Dan Hoffner thinks that children make the best musicians, at least when it comes to handbells. While adults who play bells might feel inhibited or awkward, the fifth graders that Hoffner directs enjoy swinging their arms loosely as they ring their bells.
Hoffner, longtime vocal music teacher at Lisbon Elementary, has directed a handbell choir at the Woodbine school since 1993.
"It's amazing what 10-year-olds can do. These kids are playing pieces that adults have trouble with," he said.
The Lisbon Elementary Handbell Choir will perform during the Howard County Children's Chorus concert at 3 p.m. today at Mount Hebron High School. The event is free.
The first year he ran the program at Lisbon Elementary, Hoffner borrowed a set of bells from Wilde Lake High School. The group was such a success that, according to Hoffner, "My principal said, `I'll buy two octaves if your supervisor will buy the third.'" That set of 40 bells cost $5,000, and the school has had a handbell choir ever since.
At the end of each school year, Hoffner tests the entire fourth grade for the handbell choir. He looks for children who can follow music, even if they cannot read the notes.
"They just have to be able to focus and count and know what beat they're ringing on," he said. Hoffner chooses 11 fifth-graders for the choir. They practice one hour each week.
Rob White, instructional facilitator of music for the county schools, said the handbells are "a good extension [of the music curriculum] in that students will be able to use their note reading skills and their team, cooperative group effort in putting a piece of music together."
No single musician plays a full melody or bass line. Each plays only the few notes they are responsible for, wherever those notes appear in the music.
White compared playing the handbells to having a conversation in which you are only in charge of certain words. "You can imagine the teamwork required and the listening required," he said. "The smoothness of it really takes skill."
Students do learn to read rhythm and special musical notation for handbells. In some songs, they hit the bells on a padded table to create a percussive sound. These "table damps" are marked in the music with a small, downward-pointing triangle.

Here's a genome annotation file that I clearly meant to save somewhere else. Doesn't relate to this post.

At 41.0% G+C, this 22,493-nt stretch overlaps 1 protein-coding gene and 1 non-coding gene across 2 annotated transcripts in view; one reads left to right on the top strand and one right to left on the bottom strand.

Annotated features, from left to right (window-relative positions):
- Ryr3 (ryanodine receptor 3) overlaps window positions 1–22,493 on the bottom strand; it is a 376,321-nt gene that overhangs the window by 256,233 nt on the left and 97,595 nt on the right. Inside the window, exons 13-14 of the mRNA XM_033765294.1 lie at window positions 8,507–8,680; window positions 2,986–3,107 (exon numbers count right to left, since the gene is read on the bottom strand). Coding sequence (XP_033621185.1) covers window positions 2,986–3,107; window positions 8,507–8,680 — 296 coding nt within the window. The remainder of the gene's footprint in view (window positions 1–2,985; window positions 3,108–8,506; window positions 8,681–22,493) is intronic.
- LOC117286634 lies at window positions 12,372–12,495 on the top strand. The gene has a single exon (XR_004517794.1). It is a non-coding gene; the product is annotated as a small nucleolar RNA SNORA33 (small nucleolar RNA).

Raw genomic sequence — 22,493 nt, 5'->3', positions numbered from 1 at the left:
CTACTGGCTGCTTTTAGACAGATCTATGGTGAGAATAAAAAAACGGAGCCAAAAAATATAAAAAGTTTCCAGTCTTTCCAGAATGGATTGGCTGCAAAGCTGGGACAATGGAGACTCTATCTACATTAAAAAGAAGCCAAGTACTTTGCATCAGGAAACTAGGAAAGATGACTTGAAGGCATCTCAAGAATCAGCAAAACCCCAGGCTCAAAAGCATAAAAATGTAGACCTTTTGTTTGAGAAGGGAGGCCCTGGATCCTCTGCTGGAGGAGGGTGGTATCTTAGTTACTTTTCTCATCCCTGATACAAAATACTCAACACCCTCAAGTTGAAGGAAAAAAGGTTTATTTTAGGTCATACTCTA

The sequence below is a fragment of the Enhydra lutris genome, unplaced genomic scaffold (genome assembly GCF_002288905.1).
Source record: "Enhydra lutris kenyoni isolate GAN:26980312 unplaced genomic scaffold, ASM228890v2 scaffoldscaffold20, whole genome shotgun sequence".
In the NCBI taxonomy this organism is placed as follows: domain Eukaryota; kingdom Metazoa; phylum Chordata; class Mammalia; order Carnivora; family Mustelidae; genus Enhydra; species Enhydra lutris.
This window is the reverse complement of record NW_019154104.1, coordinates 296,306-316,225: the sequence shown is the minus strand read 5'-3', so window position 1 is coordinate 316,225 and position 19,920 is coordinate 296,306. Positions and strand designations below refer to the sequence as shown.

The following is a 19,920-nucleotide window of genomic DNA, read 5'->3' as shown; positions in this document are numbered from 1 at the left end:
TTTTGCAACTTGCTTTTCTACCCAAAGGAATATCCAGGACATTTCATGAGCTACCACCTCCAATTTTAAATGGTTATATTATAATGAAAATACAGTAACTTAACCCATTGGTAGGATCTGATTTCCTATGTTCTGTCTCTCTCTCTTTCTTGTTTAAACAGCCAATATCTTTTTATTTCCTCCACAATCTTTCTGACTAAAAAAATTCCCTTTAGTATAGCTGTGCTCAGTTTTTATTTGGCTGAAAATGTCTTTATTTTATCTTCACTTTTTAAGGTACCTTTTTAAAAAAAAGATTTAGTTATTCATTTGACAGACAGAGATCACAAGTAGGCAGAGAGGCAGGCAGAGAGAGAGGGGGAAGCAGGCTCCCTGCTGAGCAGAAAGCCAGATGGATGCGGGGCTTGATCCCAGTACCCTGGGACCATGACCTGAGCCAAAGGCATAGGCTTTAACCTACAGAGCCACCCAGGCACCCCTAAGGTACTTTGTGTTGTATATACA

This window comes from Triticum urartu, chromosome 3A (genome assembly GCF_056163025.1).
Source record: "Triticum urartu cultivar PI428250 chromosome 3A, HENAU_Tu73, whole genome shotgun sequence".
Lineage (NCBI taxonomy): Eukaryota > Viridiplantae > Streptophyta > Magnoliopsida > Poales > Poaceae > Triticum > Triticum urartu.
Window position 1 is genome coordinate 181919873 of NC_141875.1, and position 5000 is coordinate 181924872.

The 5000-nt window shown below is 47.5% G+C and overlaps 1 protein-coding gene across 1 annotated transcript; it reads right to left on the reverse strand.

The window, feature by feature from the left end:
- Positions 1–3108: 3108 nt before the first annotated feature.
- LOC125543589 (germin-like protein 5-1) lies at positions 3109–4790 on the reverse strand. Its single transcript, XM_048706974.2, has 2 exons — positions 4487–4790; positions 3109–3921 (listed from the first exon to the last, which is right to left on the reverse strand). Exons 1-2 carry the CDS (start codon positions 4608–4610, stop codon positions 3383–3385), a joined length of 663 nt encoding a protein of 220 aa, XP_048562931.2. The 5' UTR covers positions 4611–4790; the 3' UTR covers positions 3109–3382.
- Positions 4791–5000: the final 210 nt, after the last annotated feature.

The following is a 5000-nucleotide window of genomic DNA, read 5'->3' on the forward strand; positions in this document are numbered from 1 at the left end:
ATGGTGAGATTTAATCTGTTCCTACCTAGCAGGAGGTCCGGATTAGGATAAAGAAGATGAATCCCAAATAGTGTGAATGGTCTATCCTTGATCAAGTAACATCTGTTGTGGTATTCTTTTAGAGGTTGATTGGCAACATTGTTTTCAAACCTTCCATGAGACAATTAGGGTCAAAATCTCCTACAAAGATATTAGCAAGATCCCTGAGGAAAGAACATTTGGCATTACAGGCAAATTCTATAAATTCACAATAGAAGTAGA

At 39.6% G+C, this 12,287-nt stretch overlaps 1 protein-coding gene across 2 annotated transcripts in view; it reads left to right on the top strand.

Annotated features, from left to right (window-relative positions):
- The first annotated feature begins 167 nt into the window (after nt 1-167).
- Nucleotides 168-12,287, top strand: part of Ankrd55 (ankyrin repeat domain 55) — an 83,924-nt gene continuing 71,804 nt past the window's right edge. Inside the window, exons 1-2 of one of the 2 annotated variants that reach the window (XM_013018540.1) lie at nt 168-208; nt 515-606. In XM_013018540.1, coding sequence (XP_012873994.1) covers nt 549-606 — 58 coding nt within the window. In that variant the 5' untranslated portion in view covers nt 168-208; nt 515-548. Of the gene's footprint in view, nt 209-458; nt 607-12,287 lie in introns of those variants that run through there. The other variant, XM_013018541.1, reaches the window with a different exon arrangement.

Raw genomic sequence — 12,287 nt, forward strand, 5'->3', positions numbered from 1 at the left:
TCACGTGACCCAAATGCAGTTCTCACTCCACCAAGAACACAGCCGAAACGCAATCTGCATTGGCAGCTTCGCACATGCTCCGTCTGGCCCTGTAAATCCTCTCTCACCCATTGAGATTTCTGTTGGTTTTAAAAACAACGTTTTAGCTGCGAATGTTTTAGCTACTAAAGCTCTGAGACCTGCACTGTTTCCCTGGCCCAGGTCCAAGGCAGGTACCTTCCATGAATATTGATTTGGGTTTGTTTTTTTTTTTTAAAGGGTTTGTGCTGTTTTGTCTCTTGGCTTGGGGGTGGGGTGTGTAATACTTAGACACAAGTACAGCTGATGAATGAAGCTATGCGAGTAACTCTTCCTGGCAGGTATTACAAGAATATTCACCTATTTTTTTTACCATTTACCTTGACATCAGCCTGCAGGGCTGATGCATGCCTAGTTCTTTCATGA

Unlike a regular bell, handbells are played upside down, with the clapper pointed up. Players swing their arms to sound a note, then pull the bells up to the front of their shoulders to stop the sound. When they ring the bells for a single note, it looks as if they are reaching forward or even punching the air.
Calvin Pitney, 11, plays some of the largest bells. He said that playing is very physical, especially for the shoulder muscles. "After the first practice, they were really sore," he said.
All of the students wear gloves when they play. This protects the bells from oils but also saves their hands from blisters, particularly when they play large bells, which can weigh over three pounds.
When the children play, the air in the room resonates with the sound. "Sometimes it sounds like fairy music," said Patricia Elia, 10, who plays high bells.
"The sound of the bells is very reminiscent of when you hear the church bells," White said. He associates the bells with a time in history, "prior to everybody having clocks, everybody having mass communication. It was a way for them to ring, if there was a [church] service."
However, White pointed out that there is a wide variety of music available for handbell choirs. "There are many arrangements and compositions for handbell choir that are not sacred [music]," he said.
Karyn Hobson, who co-directs the Howard County Children's Chorus, said, "It's lovely to have them [the handbell choir] with our winter concert. ... You just seem to think of them around the Christmas holidays, so it's a very nice addition to our winter program."
At today's performance, the handbell choir will play for about 20 minutes while the children's chorus takes a break. The two groups have been appearing together for about nine years. "It's amazing how talented these kids are and how they sound like such an ensemble," Hobson said.
The handbell choir is playing the "Carol of the Bells," and other holiday and winter-themed tunes. "Snow Lay on the Ground" is 10-year-old Sarah Girard's favorite. "I like it because it's challenging," she said. The song is popular with the children because it uses almost every bell.
"They're a team, just like a sports team. They realize that it takes all of them to be able to play a song together," Hoffner said. "It's amazing when they're playing. I like to see the concentration on their faces. And they're happy."